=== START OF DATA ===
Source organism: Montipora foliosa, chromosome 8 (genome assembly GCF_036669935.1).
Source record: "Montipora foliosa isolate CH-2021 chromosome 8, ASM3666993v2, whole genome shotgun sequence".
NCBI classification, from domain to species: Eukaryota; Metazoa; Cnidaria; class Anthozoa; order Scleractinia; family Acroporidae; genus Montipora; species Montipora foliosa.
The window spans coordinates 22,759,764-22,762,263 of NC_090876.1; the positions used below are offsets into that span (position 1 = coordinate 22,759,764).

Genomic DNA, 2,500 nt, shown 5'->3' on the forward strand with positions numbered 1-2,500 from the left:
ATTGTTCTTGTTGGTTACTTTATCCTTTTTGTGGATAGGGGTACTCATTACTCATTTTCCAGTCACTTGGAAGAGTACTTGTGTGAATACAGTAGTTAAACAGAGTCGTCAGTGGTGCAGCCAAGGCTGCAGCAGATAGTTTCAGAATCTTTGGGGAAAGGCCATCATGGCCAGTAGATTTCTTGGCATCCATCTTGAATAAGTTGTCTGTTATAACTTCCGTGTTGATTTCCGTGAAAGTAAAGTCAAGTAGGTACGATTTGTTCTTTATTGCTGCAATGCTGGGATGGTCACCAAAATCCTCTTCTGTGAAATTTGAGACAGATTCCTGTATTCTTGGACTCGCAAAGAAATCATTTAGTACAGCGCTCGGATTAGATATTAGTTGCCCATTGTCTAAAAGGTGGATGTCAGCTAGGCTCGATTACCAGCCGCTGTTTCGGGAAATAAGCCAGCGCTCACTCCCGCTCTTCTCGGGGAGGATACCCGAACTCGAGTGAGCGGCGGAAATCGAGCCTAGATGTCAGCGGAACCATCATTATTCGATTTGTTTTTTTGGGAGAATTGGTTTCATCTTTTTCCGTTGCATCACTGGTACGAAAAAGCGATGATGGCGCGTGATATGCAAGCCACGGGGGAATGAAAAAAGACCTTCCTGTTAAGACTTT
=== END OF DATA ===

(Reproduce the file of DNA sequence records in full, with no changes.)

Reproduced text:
Source organism: Montipora foliosa, chromosome 8 (genome assembly GCF_036669935.1).
Source record: "Montipora foliosa isolate CH-2021 chromosome 8, ASM3666993v2, whole genome shotgun sequence".
NCBI classification, from domain to species: Eukaryota; Metazoa; Cnidaria; class Anthozoa; order Scleractinia; family Acroporidae; genus Montipora; species Montipora foliosa.
The window spans coordinates 22,759,764-22,762,263 of NC_090876.1; the positions used below are offsets into that span (position 1 = coordinate 22,759,764).

Genomic DNA, 2,500 nt, shown 5'->3' on the forward strand with positions numbered 1-2,500 from the left:
ATTGTTCTTGTTGGTTACTTTATCCTTTTTGTGGATAGGGGTACTCATTACTCATTTTCCAGTCACTTGGAAGAGTACTTGTGTGAATACAGTAGTTAAACAGAGTCGTCAGTGGTGCAGCCAAGGCTGCAGCAGATAGTTTCAGAATCTTTGGGGAAAGGCCATCATGGCCAGTAGATTTCTTGGCATCCATCTTGAATAAGTTGTCTGTTATAACTTCCGTGTTGATTTCCGTGAAAGTAAAGTCAAGTAGGTACGATTTGTTCTTTATTGCTGCAATGCTGGGATGGTCACCAAAATCCTCTTCTGTGAAATTTGAGACAGATTCCTGTATTCTTGGACTCGCAAAGAAATCATTTAGTACAGCGCTCGGATTAGATATTAGTTGCCCATTGTCTAAAAGGTGGATGTCAGCTAGGCTCGATTACCAGCCGCTGTTTCGGGAAATAAGCCAGCGCTCACTCCCGCTCTTCTCGGGGAGGATACCCGAACTCGAGTGAGCGGCGGAAATCGAGCCTAGATGTCAGCGGAACCATCATTATTCGATTTGTTTTTTTGGGAGAATTGGTTTCATCTTTTTCCGTTGCATCACTGGTACGAAAAAGCGATGATGGCGCGTGATATGCAAGCCACGGGGGAATGAAAAAAGACCTTCCTGTTAAGACTTT